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post #7 of Old 07-28-2008
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The tank sits on those PVC pipes to keep it up out of the bilge water that the pumps can't get up (the last drops). I would say they were put in by a PO because the old tank was not origional, it is stamped 1985 (2 years after my boat was made). Another yahoo member (Dick Shaffer aboard Morning Star) had an issue with his origional tank that had a hole in the fuel pick up line. That left him with only a few gallons of working fuel, everything under the hole couldn't get picked up. I don't know if this was a problem with my boats first tank or not... all i know is my first tank was replaced after only 2 years service.

All that info leads me to believe that the pipes are not origional. They aren't fastened in any way, but they don't move around at all. They certainly aren't PSC build quality . They don't shift around in the bilge though. There is the weight of the tank, plus the security of the tank hold down (for roll over protection) that keeps pressure on the tank and pipes.

I've never smelled fuel in my bilge.

I ran the new fuel lines the same routes that the old lines ran. This was a little tricky because new fuel lines are thicker OD than older lines.

I had the new tank fabricated to the exact dimensions as the old on. This had to be done because the dimensions of the bilge taper down as you go deeper into the bilge, and they taper down as you go aft into the bilge. This makes for a strange shape. I regret that i didn't measure the new tank before i dropped it in, i was excited to get the job done with.

If you do go ahead with this, make a cardboard mock up until you get the size right. I can't get the dimensions now that the tanks in. Also, if you don't like the PVC pipe idea and you are handy, you could build fiberglass stringers for the tank to sit on and keep it up out of the last drops of bilge water.

Okay, here are some pics with quick descriptions. I'll get some pics of the fuel line runs soon, i just can't find any good ones on my PC right now.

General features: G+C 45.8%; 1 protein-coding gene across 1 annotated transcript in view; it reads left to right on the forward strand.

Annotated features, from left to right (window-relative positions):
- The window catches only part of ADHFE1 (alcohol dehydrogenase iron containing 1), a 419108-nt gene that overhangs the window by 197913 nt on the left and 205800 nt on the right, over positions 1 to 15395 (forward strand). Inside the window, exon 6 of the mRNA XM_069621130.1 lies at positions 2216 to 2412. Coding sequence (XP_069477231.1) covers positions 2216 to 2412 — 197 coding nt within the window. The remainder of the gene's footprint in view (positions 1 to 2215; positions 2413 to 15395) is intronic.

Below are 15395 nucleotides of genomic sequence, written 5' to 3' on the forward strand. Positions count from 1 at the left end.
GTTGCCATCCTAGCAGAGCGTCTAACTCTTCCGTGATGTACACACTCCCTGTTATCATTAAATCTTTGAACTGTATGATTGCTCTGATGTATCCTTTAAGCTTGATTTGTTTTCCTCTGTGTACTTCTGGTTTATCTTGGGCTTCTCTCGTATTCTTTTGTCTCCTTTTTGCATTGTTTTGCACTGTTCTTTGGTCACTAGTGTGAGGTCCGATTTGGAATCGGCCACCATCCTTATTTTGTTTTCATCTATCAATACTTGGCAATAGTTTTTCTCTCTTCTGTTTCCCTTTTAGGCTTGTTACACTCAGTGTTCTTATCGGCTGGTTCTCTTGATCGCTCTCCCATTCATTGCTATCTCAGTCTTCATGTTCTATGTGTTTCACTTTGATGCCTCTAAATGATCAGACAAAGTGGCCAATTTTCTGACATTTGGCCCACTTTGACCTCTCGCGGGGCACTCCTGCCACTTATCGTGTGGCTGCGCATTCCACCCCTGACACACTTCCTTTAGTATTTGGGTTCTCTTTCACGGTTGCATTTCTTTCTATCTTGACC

First, here is a pic of the old tank still in. Note the wooden brace (there are actually 2, one already out) that holds the tank down for roll over protection. This also holds it snug down on the pvc pipes. There are also 2 pieces of pressure treated lumber that are as long as the tank is on each side of the tank. These keep the tank from rocking side to side. They are cut to match the contour of the bilge walls so everything is nice and tight. Also, note the space to the left (aft). Keep room so you can access the bilge pumps. I have about 6 to 8 inches space between the aft edge of the tank, and the edge of the bilge access. You don't want to tear the whole boat apart just to replace a bad bilge pump. This space also lets you easily access the fuel supply shut off valve (important to kill a runaway engine).

Here is a blurry pic of the new tank. Note the unusual dimensions. It tapers top to bottom and also taper fore to aft. The welder complained about how many angles it had.

Here is a quick one of the bilge facing aft. This shows the 2 bilge pumps, primary and secondary(higher out of the bilge). Also, behind the two elecs is the pickup for the manual whale pump at the helm. The reason I'm showing this is the block that holds the secondary pump up. If one one the pvc pipes does come loose, it can only shift aft about 6 inches before it meets this. So... the pipes can't get too far.

Now for the fuel lines. All i have now is pictures of the where the lines come into the bilge. This pic is facing aft, for reference. To the right(port side) are the vent, pick up, and return lines. To the left (starboard) is the fuel fill. The fill line actually comes down through a hole in the oil drip pan under the engine. Everything is dressed up well when the tank is in.

This pic show where the fuel fill is. I took this to get dimensions to build a teak cubby to cover the hole left by the PO when they replaced the fill hose. This is facing aft, you can see the companion way to the right, and the elec panel over the icebox to the left (where your nav station is in the "A" layout). The fuel vent and engine raw water anti-siphon vent are nearby. So, if you are at the helm looking into the the companionway, the fill and vents are on the fiberglass step up into the companionway, to starboard. I'll get some exterior shots of this later.

I think i covered most of the questions there. I'll get some cleaner pictures of the fuel lines, fill, and vent later.

Dictated, but not read.

Last edited by Sapperwhite; 07-28-2008 at 11:38 PM.
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